The Woodward News

November 26, 2013

Community Thanksgiving dinner set Thursday

Rowynn Ricks
Woodward News

Woodward, Okla. — Planning a large holiday meal can be hectic. Just imagine trying to cook a traditional Thanksgiving meal for over 400 people.

But after 16 years, Woodward's First United Methodist Church has it down to an art.

And this Thursday from 11 a.m. to 1 p.m., the church will once again be offering its Community Thanksgiving Dinner at no charge to the public.

“It's completely free; we don't ask for any donations. We just do it as a service to the community,” said event co-chair Scott Grunewald.

Preparations for the dinner began weeks ago with sign-up sheets passed around for church members to volunteer to help cook, set-up, serve or even deliver meals, Grunewald said.

Now that it's the week of Thanksgiving, he said things really get busy, starting with the roasting of 20 to 22 turkeys.

“We have a sort of 'adopt-a-turkey' program, where people sign up to take a turkey home, cook it, de-bone it and then bring it back to the church ready to serve for Thursday's meal,” he said.

While the turkeys are cooked on Monday and Tuesday, other volunteers spend Wednesday busily prepping for the various traditional side dishes that will accompany the turkey.

Grunewald said this includes peeling 120 pounds of spuds that will become mashed potatoes, along with making 16 pans of sweet potato casserole.

The meal will then be completed with dressing, green beans, dinner rolls, and a variety of homemade salads and deserts prepared by even more church volunteers, he said.

It's a lot of work, but now in his sixth year as the event's co-chair, Grunewald said one of his favorite parts of the community meal is just “being in the kitchen and working with the people; it's a beehive of activity, but it's nice to see it all come together.”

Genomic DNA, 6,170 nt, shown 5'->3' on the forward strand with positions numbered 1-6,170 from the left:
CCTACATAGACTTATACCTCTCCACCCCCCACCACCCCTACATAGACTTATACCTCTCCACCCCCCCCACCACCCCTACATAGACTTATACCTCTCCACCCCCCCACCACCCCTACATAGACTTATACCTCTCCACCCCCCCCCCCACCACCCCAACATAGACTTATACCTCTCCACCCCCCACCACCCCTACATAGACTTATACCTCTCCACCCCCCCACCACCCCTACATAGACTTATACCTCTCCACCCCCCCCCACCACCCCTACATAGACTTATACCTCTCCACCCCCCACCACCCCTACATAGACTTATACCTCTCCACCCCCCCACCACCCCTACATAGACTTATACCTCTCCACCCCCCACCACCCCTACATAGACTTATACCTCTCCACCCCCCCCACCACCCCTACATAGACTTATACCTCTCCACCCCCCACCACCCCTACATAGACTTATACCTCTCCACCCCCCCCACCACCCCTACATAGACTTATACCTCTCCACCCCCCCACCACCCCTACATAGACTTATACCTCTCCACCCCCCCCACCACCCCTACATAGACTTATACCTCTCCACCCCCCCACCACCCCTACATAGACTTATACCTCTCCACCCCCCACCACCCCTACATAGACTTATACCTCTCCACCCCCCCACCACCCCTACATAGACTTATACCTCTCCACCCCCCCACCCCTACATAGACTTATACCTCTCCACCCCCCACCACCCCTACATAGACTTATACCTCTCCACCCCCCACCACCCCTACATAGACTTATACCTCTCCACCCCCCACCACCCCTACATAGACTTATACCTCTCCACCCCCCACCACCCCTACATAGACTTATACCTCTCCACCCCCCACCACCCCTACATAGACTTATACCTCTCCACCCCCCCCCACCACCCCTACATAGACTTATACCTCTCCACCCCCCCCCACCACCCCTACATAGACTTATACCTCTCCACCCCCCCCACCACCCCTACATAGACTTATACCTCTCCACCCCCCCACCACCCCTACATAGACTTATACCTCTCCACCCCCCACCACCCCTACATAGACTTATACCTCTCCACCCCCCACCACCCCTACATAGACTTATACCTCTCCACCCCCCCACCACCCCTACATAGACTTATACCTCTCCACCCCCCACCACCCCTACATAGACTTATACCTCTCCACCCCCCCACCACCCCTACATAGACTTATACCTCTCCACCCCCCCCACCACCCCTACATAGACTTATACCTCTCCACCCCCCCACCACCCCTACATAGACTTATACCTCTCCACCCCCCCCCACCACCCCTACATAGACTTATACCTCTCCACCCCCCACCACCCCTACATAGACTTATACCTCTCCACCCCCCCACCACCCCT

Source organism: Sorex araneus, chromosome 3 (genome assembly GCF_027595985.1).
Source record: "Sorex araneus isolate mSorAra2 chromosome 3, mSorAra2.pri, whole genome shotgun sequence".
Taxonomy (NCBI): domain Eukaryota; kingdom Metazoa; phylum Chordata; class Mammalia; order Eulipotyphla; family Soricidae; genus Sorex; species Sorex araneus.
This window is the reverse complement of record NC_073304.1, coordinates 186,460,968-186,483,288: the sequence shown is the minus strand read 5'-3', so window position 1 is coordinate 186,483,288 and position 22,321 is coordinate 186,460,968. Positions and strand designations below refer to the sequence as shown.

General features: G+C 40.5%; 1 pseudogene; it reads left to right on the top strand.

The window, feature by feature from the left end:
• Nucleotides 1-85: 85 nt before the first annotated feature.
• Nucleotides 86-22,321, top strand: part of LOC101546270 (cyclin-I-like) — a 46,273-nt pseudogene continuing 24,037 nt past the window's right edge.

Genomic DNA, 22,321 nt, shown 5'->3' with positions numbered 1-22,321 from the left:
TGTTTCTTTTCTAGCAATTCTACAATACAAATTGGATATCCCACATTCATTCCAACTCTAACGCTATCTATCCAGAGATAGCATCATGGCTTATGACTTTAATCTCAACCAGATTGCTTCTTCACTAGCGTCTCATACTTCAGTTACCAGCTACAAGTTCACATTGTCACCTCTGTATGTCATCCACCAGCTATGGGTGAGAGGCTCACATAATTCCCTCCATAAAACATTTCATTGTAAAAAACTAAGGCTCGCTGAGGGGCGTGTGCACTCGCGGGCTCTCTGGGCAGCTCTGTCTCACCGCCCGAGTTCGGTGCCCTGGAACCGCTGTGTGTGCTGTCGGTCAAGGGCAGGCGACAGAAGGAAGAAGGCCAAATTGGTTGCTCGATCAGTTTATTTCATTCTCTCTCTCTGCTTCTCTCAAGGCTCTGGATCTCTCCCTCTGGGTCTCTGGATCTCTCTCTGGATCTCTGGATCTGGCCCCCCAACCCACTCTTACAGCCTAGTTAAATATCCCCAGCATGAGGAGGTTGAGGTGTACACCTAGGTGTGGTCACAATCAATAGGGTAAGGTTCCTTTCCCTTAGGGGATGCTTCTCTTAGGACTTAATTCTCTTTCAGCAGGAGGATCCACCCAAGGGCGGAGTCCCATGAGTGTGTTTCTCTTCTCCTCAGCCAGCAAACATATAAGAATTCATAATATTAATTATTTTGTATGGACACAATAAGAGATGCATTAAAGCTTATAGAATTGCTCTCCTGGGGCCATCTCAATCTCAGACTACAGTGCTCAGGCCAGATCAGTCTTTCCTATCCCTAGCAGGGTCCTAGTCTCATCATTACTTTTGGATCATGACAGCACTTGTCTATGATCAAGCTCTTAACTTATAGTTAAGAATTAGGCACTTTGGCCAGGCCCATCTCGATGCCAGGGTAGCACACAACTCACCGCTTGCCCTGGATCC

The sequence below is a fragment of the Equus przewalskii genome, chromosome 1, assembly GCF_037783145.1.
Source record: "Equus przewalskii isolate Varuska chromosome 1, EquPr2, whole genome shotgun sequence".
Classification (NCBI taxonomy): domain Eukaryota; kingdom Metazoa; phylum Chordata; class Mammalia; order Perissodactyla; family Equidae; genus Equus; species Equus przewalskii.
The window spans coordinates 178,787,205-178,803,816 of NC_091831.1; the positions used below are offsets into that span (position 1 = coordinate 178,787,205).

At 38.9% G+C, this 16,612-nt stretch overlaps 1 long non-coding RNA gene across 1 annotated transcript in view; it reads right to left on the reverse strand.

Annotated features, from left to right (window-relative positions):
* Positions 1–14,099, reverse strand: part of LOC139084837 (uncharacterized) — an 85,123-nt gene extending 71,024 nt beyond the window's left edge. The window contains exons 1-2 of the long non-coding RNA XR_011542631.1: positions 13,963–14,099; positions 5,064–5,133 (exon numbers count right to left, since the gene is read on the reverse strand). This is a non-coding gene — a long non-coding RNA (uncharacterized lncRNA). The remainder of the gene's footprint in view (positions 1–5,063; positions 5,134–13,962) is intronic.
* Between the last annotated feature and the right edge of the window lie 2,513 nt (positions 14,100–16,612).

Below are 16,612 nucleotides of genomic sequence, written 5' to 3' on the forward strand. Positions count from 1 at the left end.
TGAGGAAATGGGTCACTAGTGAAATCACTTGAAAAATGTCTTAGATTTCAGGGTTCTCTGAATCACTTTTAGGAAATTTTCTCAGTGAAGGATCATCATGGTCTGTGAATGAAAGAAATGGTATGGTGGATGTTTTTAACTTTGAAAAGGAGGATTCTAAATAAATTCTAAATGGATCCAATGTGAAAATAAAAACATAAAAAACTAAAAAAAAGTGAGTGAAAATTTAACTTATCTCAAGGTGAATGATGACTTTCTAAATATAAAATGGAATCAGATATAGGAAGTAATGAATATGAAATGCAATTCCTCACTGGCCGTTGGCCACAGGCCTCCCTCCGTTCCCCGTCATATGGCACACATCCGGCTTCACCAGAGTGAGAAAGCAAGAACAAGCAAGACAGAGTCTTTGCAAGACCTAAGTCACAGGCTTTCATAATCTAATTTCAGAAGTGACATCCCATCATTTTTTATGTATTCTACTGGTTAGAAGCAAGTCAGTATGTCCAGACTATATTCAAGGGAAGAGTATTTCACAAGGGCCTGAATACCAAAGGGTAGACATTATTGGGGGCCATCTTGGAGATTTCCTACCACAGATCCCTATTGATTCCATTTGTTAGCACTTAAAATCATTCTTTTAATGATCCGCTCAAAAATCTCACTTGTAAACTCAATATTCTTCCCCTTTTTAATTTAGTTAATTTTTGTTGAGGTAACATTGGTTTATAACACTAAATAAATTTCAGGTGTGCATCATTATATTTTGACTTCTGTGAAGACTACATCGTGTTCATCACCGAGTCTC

But even once all the food is cooked, the work is only have done. Because then it comes time to serve the hundreds of community members who make their way to the church for the free holiday meal.

While 2 lines of servers dish up the traditional favorites, Grunewald said another group of volunteers deliver meals to shut-ins around the community and others who aren't able to make it out for the meal.

Those who would like to request a carryout meal need to contact the church office at 256-5515 by Wednesday, he said.

“We also take meals to EMS, to the fire department, to the sheriff's office and to the police department as a way for those who are working that day to still enjoy a nice Thanksgiving dinner,” he said.

Because after all, that is the whole goal of the event, Grunewald said, to help ensure that everyone in the community has a chance to enjoy a traditional, home-cooked Thanksgiving meal.

He said the community dinner got started because members of the First United Methodist Church “realized that maybe there's a need for people who may not have a place to go on Thanksgiving, so we decided to open our doors.”

And for those who are able to come to the church to enjoy the meal, he said it is about more than just food.

Because for many people, including Grunewald himself, “the holidays are about families getting together.” But for those not able to join their families, the holidays can often be a lonely time. The Community Thanksgiving Dinner gives those people a chance to not be alone, at least for one holiday meal.

“If someone comes by themselves, it gives them a chance to sit down with others and fellowship,” Grunewald said, noting “to see them come in, sit and share their stories with each other, it's really heartwarming.”